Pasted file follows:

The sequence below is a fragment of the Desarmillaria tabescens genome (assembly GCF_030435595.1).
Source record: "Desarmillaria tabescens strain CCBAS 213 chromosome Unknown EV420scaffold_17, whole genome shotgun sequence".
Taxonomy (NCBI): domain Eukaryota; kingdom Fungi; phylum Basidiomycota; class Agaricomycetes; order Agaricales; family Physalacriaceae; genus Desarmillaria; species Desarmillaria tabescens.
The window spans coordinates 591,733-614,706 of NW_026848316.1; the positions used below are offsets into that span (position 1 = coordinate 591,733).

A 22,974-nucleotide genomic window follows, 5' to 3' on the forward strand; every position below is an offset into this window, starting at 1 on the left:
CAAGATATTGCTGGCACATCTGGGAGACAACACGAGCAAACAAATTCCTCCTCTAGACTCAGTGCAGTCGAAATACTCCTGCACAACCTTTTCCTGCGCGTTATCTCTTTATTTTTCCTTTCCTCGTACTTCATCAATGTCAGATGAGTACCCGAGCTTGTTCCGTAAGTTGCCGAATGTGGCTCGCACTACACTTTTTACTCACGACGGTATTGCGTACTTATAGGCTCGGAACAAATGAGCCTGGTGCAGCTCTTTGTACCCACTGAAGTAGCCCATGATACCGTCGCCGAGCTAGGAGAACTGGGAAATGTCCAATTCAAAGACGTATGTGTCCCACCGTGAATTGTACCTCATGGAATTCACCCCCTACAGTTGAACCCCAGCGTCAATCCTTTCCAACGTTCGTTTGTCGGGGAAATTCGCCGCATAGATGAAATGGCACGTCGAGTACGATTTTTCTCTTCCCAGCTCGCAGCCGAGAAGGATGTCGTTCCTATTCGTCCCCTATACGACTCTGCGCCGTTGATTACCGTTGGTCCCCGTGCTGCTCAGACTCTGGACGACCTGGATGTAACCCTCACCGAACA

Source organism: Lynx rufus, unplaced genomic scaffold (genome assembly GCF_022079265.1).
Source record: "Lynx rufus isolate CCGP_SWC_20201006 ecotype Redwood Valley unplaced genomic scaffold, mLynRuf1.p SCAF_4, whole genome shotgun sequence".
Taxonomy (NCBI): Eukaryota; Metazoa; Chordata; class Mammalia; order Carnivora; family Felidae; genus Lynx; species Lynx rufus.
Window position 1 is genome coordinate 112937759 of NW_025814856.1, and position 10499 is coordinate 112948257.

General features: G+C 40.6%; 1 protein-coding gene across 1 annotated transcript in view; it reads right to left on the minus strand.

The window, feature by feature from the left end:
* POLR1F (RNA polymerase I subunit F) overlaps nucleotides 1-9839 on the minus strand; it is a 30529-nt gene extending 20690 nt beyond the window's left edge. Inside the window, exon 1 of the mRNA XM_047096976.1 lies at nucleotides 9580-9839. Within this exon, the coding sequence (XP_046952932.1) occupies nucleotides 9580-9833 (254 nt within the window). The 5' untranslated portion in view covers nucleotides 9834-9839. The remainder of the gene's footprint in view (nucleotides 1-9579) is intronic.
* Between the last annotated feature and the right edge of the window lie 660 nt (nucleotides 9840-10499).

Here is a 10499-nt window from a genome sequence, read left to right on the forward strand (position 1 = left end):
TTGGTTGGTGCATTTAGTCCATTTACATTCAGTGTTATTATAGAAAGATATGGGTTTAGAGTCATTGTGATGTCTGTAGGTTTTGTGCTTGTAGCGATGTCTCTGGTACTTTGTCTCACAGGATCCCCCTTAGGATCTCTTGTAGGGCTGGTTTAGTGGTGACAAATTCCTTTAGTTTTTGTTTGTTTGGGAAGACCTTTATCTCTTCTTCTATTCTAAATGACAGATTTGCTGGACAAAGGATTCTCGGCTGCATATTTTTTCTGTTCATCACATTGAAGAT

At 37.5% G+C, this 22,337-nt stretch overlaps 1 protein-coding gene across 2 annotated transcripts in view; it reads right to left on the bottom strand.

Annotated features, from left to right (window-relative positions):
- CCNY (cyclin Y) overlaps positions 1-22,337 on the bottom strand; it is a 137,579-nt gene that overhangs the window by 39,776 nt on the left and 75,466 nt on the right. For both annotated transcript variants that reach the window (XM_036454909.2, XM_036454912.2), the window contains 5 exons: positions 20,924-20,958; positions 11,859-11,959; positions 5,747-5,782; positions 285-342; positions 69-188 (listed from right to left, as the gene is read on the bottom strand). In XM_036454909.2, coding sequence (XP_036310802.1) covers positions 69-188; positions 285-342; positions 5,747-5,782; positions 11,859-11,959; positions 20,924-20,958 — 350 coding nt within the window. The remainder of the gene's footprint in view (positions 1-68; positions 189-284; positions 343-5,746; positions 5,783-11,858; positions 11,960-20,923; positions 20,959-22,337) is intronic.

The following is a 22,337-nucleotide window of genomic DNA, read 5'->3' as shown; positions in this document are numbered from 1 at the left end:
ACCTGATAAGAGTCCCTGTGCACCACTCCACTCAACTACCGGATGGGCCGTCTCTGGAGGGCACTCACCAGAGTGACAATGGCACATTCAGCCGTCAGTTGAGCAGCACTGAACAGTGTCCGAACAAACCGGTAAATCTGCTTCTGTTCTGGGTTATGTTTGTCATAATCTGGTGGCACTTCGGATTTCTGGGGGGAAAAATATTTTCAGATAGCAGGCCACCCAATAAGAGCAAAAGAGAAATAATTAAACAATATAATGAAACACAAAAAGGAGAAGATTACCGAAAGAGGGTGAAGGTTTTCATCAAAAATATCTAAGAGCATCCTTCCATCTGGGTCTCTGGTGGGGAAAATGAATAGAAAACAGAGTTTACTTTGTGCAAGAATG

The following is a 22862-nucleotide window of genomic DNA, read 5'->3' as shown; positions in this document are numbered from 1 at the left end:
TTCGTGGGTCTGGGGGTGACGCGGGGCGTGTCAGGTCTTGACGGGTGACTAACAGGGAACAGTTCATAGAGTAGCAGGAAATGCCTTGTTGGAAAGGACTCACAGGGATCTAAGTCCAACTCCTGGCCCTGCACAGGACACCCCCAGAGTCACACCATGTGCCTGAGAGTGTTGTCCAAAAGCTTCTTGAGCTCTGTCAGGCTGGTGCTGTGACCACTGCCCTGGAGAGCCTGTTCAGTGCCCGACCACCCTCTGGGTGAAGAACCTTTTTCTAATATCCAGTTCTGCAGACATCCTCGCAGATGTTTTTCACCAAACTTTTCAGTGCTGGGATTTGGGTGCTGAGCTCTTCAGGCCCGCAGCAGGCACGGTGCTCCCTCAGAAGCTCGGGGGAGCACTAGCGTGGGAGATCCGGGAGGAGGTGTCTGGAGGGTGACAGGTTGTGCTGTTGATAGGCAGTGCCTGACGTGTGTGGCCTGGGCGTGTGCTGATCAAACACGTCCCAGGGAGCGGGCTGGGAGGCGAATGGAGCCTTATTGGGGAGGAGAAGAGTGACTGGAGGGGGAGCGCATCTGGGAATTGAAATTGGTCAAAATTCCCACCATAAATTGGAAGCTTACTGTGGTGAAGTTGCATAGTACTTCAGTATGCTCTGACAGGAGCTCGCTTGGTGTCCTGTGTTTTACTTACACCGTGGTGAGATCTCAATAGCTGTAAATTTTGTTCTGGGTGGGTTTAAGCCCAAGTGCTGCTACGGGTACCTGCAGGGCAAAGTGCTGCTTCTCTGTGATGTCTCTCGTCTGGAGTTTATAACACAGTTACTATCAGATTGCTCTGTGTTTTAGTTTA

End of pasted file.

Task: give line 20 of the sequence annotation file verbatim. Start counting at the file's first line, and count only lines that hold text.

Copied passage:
The following is a 22,337-nucleotide window of genomic DNA, read 5'->3' as shown; positions in this document are numbered from 1 at the left end: